BANI ABIDI The Distance From Here

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The Distance From Here
12:13
2010
Image courtesy of the Experimenter Gallery

En el video The Distance from Here, la artista paquistaní y directora de esta instalación, Bani Abidi, se aleja de los proyectos documentales explícitos, aunque poéticos, por los que es más conocida: la película se realizó en un plató con extras contratados que interpretaban el papel de las futuras solicitantes de visa. Suben a un autobús a una embajada. Son conducidos a las filas. Esperan a que los registren, uno por uno, mientras observan a los que tienen delante desaparecer detrás de una cortina de tela. Llegar al consulado indio, una zona cuidadosamente apartada y estrictamente controlada, se convierte en un viaje paralelo con su propio protocolo interno y normas de seguridad. La embajada, en este sentido, funciona como un tercer país. Cruzar el umbral de su puerta de vidrio es un rito de paso solitario en Distancia: la multitud está tranquila, casi en silencio, entablando poca o ninguna conversación. Llevan expresiones estoicas, si no vacías, en sus rostros.

El temor de la India a las amenazas terroristas y la reciente decisión del gobierno indio de revocar la autonomía de Cachemira administrada por la India (en agosto de 2019) han dado lugar (y lo harán) a que se conceda acceso a un menor número de paquistaníes a la India (u otras naciones como los EE. UU., que ha reducido la validez de la visa para los ciudadanos paquistaníes de 5 años a 1 año y los periodistas/empleadores de medios no pueden permanecer más de 3 meses). Abidi presenta cuidadosamente el tedioso paso del tiempo que es fundamental para la experiencia de la espera, una interminable y conflictiva mezcla de emociones que sigue siendo actual y pertinente hoy, con la escalada de tensiones desde 2013, cuando Abidi produjo esta obra de arte en video.

In the video The Distance from Here, the Pakistani artist and director of this installation, Bani Abidi, veers away from the explicit, if poetic, documentary projects for which she is best known: the film was made on a set with hired extras playing the role of expectant visa applicants. They file onto a bus to an embassy. They are ushered into lines. They wait to be frisked, one by one as they watch those before them disappear behind a fabric curtain. Arriving at the Indian consulate, a carefully secluded and tightly controlled zone, becomes a parallel voyage with its own internal protocol and safety regulations. The embassy, in this regard, functions as a third country. Crossing its glass-door threshold is a solitary rite of passage in Distance: the crowd is quiet, almost silent, engaging in little or no conversation. They carry stoic, if not vacant, expressions on their faces.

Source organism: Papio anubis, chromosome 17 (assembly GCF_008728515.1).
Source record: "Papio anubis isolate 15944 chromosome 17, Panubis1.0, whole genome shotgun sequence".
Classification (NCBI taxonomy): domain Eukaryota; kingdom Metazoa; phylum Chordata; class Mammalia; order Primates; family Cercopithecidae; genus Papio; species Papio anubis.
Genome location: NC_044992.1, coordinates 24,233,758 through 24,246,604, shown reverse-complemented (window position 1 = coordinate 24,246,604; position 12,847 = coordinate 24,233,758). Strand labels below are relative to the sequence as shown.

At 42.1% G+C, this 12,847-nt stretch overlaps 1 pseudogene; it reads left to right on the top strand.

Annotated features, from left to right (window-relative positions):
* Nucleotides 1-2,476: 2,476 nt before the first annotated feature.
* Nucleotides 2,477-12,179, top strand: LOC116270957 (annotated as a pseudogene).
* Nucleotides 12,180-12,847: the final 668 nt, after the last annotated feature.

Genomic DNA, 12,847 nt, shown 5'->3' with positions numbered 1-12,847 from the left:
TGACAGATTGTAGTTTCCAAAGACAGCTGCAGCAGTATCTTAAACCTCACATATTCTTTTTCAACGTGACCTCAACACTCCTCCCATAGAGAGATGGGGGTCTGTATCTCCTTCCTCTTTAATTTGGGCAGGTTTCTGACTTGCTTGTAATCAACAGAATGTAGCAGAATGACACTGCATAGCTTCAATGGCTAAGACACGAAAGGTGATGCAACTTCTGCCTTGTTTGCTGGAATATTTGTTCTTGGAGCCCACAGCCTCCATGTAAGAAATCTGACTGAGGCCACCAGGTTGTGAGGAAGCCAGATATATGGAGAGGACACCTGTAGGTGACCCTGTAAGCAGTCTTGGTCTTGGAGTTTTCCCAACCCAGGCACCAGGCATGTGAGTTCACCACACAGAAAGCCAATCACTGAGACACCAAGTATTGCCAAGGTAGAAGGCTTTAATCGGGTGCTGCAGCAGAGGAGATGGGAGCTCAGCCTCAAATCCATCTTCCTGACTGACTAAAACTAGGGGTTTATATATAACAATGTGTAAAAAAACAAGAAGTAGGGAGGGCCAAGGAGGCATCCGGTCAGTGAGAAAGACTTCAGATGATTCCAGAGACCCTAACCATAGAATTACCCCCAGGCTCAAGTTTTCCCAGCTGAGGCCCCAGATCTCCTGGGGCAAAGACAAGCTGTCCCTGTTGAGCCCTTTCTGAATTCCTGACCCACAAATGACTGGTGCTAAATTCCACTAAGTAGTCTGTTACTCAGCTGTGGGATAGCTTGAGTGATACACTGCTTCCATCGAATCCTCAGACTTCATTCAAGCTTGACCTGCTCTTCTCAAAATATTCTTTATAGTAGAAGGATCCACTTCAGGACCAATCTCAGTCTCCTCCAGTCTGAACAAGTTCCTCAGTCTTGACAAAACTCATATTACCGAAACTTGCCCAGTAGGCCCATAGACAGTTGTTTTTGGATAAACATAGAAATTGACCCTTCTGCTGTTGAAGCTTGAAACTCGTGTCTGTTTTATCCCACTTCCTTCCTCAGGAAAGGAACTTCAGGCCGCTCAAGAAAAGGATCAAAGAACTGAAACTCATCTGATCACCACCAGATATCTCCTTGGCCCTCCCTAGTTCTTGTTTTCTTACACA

The Indian fear of terrorist threats, and recent Indian government’s decision to revoke Indian-administered Kashmir’s autonomy (in August 2019), have (and will) lead to fewer numbers of Pakistanis being granted access to India (or other nations such as the US which has reduced visa validity for Pakistani citizens from 5 years to 1 year and journalists/media employers are not be allowed to stay for over 3 months). Abidi carefully renders the tedious passage of time that is central to the experience of waiting, an interminable, conflicted simmer of emotions which remains topical and pertinent today, with the escalation of tensions since 2013, when Abidi produced this video artwork.

In this video, Abidi creates a visual antidote to the divisive workings of the painted line. The anecdotes informing her videos, installations and photo works are at once amusing and pathetic, particularly as they mark the vulnerability and sometime desperation of dislocated subjects. The color composition and stark lines of the photographs are stylish, even Pop, loudly highlighting these small stories. The tone of Abidi’s artworks swing between the witty and the tragic, captured feelings mirrored in the artist’s own divided biography, living between Pakistan, India and currently based in Berlin. Although the narratives in her works are based in lived experience, the artist interjects with stylized fiction, careful to differentiate her own vision from documentary. By adding lyrical content to the works, Abidi elicits humanity and pathos, two sentiments that often go unnoticed in the act of filing, whether it concerns diving people into lines, or neatly arranged folders of documentation.

The above text has been edited from a review by Avni Doshi, (March 2011) For full text, see:

http://artasiapacific.com/Magazine/72/SectionYellowBaniAbidi

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